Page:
3. Connecting with your audiences
  4. Website Frills--learning and using JavaScript for basic tasks
  5. Appendixes

So by the end of the book the reader is able to know how a webpage works, design their own basic one (and know some good practices for doing so), and learning a little bit beyond the basics with JavaScript.  The book is also accompanied by a website for future updates and an appendixes with online resources for learning more HTML and websites mentioned in the chapters for finding additional resources.

Having previous experience designing webpages I started reading and reviewing this book as a chance to find a guide that would be a handy reference or a bit of a refresher course when my mind decided to go to sleep.   The good:  Each chapter is written in a clear, easy to understand format that covers the basics of getting started.  The bad:   I did have a few problems with some of the information given and how it was worded.  First is that it seems jumpy in some places, he wants you to swim before you can walk.  For example, he starts off with saying create your first webpage and see how it looks in the browser before really discussing how everything is set up.  I get that he wants to provide an example, but I would have told them to take a look at a simple webpage and pointed out the elements to the page first.

He also doesn’t really cover some of the basic programs well, such as FTP applications and text editors.  With FTP programs he just hopes that you’re web provider lets you do it via the browser.  For text editors he only highlights three free programs and misses some really popular ones, such as TextWrangler, textpad+++, or NetBeans.  He also seemed to indicate that the pay ones were better if you were doing more complicated things, which just isn’t quite true.  It was just a bit disappointing to me perhaps, because I come with experience with webdesign.  That being said for someone that is a complete novice at webdesign the book does cover the basics well so that anyway, even a person that has just started using a computer the week before, could pick up the book and begin building a webpage.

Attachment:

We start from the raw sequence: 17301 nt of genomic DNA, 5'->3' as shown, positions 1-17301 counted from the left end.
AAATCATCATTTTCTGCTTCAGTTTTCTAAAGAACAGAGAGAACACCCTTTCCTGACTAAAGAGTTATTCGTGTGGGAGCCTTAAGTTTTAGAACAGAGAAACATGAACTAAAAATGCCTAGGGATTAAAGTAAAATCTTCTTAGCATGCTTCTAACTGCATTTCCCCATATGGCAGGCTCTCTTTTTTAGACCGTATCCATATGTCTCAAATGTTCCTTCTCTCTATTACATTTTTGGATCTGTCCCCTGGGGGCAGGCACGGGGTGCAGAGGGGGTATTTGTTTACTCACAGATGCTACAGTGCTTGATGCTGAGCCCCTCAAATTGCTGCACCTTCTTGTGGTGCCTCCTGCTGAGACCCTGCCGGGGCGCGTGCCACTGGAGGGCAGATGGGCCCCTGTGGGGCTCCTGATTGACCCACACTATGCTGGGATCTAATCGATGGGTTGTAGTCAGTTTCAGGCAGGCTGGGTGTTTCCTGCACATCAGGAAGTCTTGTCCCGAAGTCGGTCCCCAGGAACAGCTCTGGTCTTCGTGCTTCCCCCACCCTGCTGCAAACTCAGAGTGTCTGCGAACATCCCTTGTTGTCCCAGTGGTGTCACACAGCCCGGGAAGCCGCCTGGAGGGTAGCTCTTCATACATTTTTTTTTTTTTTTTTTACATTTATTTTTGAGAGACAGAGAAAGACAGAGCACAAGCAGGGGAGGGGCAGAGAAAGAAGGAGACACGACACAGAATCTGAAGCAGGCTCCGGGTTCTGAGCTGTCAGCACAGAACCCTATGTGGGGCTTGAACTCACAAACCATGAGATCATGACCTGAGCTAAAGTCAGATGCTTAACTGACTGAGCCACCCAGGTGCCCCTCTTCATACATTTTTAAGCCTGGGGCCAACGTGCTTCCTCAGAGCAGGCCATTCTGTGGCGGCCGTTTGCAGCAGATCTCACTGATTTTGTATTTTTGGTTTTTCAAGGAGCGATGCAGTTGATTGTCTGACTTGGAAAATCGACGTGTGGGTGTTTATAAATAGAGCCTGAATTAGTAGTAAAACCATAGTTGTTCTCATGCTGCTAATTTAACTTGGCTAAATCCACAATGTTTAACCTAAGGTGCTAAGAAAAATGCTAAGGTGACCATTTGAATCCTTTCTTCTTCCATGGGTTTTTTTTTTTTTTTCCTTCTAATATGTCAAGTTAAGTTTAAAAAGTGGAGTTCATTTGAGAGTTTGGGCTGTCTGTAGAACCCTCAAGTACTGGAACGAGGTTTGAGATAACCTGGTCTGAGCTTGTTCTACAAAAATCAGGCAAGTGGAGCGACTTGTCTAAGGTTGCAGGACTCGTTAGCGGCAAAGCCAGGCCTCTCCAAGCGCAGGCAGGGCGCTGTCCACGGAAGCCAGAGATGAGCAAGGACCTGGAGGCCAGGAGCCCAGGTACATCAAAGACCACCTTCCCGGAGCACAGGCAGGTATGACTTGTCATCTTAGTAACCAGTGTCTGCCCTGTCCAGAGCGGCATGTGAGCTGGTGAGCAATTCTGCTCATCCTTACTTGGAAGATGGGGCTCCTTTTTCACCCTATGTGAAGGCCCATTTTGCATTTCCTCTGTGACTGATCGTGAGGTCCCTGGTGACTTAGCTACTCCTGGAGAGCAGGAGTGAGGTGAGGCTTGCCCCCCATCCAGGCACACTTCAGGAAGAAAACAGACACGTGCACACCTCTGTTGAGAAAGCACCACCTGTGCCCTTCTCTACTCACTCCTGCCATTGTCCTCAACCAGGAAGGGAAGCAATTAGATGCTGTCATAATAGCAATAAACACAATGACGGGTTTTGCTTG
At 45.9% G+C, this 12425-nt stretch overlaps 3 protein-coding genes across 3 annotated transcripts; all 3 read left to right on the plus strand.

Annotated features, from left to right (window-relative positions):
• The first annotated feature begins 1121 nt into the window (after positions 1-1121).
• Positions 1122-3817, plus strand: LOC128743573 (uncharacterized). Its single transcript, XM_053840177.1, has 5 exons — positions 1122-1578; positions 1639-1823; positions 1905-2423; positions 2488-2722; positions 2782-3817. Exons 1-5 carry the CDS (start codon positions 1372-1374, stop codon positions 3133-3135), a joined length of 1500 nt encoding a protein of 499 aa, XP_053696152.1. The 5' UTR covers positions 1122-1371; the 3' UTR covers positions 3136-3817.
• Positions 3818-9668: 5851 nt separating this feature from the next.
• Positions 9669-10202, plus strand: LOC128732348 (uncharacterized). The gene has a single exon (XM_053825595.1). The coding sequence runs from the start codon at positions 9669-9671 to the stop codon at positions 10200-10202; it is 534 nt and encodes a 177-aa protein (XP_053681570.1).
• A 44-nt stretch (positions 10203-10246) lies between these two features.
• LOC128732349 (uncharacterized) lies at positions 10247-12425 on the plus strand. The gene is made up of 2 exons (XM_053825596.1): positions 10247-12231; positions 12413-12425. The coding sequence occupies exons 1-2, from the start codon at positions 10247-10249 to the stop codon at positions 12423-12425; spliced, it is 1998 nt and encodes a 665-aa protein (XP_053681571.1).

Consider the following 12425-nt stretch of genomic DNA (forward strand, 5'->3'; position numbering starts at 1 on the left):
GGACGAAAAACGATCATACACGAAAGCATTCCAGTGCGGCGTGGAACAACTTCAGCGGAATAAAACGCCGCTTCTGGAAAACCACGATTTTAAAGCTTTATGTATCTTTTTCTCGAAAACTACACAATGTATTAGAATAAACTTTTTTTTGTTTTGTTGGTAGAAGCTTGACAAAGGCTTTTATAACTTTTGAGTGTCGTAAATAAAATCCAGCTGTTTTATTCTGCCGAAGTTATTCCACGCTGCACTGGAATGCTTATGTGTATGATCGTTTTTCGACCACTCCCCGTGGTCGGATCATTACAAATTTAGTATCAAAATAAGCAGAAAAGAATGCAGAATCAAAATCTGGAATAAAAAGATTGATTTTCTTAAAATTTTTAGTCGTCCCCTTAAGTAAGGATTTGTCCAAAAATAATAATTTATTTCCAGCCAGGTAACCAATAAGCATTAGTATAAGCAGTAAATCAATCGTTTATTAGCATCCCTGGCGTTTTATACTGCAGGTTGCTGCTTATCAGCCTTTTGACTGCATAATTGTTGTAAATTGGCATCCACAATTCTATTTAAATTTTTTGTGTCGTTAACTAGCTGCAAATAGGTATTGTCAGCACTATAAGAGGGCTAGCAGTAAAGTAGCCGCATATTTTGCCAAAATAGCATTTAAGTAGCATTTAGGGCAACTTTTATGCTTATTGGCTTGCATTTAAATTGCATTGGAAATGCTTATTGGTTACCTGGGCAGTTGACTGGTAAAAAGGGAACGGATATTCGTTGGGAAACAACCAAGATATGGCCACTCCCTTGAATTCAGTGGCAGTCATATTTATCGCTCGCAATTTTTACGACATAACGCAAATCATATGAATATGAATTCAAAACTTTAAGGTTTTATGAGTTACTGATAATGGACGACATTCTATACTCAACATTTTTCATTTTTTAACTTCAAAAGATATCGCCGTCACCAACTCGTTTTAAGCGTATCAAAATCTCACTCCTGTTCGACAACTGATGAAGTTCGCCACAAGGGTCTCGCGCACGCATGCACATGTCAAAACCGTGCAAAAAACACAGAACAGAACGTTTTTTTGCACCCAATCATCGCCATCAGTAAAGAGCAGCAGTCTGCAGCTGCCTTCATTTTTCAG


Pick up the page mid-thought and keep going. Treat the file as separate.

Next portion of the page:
Even though it does have a few problems, it’s still a good basic book for the beginner or a good refresher for someone that hasn’t done webpage design in a while.  If you’re looking to get into depth with CSS or JavaScript I would recommend one of O’Reilly’s other books, such as CSS: The Definitive Guide or Head First JavaScript.

I review for the O'Reilly Blogger Review Program

03 July 2011

Google+, Google's social something

Just this past week Google launched Google+, their much hyped/talked about answer to Facebook/Twitter/Myspace...basically every social networking site out there.  And of course the web world has gone wild with either calling it absolutely brilliant, saying its too much like Facebook, its not enough like Facebook, or that it's absolute crap and rubbish.

I was lucky enough to get in (thanks Laura B) and here's what I think:  It's too early to pass judgement on it.  Seriously its a week old, yes there are going to be growing pains.  There have already been a couple and the Google+ team has worked quickly to fix them.  I'm not saying give them all time before you pass judgement, but two days after it launches in private beta is a bit early to decide where it falls in the technical world.

Personally I think we've started to judge things too quickly.  We instantly want to compare everything to Facebook or Twitter and point out what the competition does and doesn't do just like them.  But I think we forget that Facebook had a couple of years to build up to what it is now, I mean it was closed off to just University students when it first started.  And Twitter?  Let's not forget that when it first made the main stream with news networks and athletes using it, the service crashed every other day.  And that was just two years ago!  And yet it's still here.

If it doesn't work for you that's fine.  But so far I like, I'm going to give it a shot before I make up my mind completely.